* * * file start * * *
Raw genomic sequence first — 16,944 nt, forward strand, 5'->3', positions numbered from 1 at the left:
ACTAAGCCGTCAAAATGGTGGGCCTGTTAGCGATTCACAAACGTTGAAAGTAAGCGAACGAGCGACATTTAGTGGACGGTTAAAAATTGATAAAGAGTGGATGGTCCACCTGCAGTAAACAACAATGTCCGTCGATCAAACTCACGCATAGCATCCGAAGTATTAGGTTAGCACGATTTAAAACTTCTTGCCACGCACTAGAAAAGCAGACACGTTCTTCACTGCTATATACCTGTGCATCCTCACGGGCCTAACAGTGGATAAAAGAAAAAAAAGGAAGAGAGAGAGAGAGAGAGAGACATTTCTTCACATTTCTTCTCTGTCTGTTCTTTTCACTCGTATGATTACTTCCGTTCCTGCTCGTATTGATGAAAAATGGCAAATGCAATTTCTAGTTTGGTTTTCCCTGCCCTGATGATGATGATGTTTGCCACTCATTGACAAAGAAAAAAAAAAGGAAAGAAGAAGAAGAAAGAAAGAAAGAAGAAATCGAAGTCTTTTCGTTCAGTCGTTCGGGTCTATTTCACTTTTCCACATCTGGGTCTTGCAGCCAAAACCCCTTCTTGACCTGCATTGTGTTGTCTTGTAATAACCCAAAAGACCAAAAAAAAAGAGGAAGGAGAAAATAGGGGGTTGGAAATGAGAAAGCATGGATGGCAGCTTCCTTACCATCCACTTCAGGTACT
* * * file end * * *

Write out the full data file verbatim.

Raw genomic sequence first — 16,944 nt, forward strand, 5'->3', positions numbered from 1 at the left:
ACTAAGCCGTCAAAATGGTGGGCCTGTTAGCGATTCACAAACGTTGAAAGTAAGCGAACGAGCGACATTTAGTGGACGGTTAAAAATTGATAAAGAGTGGATGGTCCACCTGCAGTAAACAACAATGTCCGTCGATCAAACTCACGCATAGCATCCGAAGTATTAGGTTAGCACGATTTAAAACTTCTTGCCACGCACTAGAAAAGCAGACACGTTCTTCACTGCTATATACCTGTGCATCCTCACGGGCCTAACAGTGGATAAAAGAAAAAAAAGGAAGAGAGAGAGAGAGAGAGAGACATTTCTTCACATTTCTTCTCTGTCTGTTCTTTTCACTCGTATGATTACTTCCGTTCCTGCTCGTATTGATGAAAAATGGCAAATGCAATTTCTAGTTTGGTTTTCCCTGCCCTGATGATGATGATGTTTGCCACTCATTGACAAAGAAAAAAAAAAGGAAAGAAGAAGAAGAAAGAAAGAAAGAAGAAATCGAAGTCTTTTCGTTCAGTCGTTCGGGTCTATTTCACTTTTCCACATCTGGGTCTTGCAGCCAAAACCCCTTCTTGACCTGCATTGTGTTGTCTTGTAATAACCCAAAAGACCAAAAAAAAAGAGGAAGGAGAAAATAGGGGGTTGGAAATGAGAAAGCATGGATGGCAGCTTCCTTACCATCCACTTCAGGTACT